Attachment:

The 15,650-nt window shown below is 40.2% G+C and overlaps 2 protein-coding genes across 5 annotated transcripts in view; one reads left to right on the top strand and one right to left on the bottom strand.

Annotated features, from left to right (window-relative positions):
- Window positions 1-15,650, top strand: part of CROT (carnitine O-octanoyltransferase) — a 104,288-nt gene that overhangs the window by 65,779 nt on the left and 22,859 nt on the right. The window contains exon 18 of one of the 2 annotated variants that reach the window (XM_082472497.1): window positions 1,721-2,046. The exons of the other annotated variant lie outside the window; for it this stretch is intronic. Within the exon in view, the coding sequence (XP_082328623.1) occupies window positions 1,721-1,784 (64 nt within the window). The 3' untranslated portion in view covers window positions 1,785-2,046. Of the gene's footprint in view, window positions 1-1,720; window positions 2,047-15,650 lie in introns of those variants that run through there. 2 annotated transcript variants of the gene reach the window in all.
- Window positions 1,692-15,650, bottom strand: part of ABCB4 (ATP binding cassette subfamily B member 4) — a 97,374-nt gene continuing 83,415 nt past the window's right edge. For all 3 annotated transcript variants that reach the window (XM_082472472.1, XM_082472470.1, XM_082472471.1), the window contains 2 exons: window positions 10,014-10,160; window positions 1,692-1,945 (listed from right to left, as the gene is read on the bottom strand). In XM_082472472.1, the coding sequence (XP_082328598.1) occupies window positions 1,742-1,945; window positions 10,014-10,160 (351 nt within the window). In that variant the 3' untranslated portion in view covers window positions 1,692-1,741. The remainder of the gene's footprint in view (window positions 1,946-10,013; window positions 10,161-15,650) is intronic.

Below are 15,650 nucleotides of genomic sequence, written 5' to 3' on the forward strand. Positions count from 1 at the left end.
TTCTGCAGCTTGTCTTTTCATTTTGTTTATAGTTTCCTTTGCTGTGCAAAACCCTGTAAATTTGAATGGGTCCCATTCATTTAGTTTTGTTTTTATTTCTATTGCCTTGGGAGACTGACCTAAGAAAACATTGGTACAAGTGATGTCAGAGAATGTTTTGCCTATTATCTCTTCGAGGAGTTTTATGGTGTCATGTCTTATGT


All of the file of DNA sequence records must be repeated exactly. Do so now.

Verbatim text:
The 15,650-nt window shown below is 40.2% G+C and overlaps 2 protein-coding genes across 5 annotated transcripts in view; one reads left to right on the top strand and one right to left on the bottom strand.

Annotated features, from left to right (window-relative positions):
- Window positions 1-15,650, top strand: part of CROT (carnitine O-octanoyltransferase) — a 104,288-nt gene that overhangs the window by 65,779 nt on the left and 22,859 nt on the right. The window contains exon 18 of one of the 2 annotated variants that reach the window (XM_082472497.1): window positions 1,721-2,046. The exons of the other annotated variant lie outside the window; for it this stretch is intronic. Within the exon in view, the coding sequence (XP_082328623.1) occupies window positions 1,721-1,784 (64 nt within the window). The 3' untranslated portion in view covers window positions 1,785-2,046. Of the gene's footprint in view, window positions 1-1,720; window positions 2,047-15,650 lie in introns of those variants that run through there. 2 annotated transcript variants of the gene reach the window in all.
- Window positions 1,692-15,650, bottom strand: part of ABCB4 (ATP binding cassette subfamily B member 4) — a 97,374-nt gene continuing 83,415 nt past the window's right edge. For all 3 annotated transcript variants that reach the window (XM_082472472.1, XM_082472470.1, XM_082472471.1), the window contains 2 exons: window positions 10,014-10,160; window positions 1,692-1,945 (listed from right to left, as the gene is read on the bottom strand). In XM_082472472.1, the coding sequence (XP_082328598.1) occupies window positions 1,742-1,945; window positions 10,014-10,160 (351 nt within the window). In that variant the 3' untranslated portion in view covers window positions 1,692-1,741. The remainder of the gene's footprint in view (window positions 1,946-10,013; window positions 10,161-15,650) is intronic.

Below are 15,650 nucleotides of genomic sequence, written 5' to 3' on the forward strand. Positions count from 1 at the left end.
TTCTGCAGCTTGTCTTTTCATTTTGTTTATAGTTTCCTTTGCTGTGCAAAACCCTGTAAATTTGAATGGGTCCCATTCATTTAGTTTTGTTTTTATTTCTATTGCCTTGGGAGACTGACCTAAGAAAACATTGGTACAAGTGATGTCAGAGAATGTTTTGCCTATTATCTCTTCGAGGAGTTTTATGGTGTCATGTCTTATGT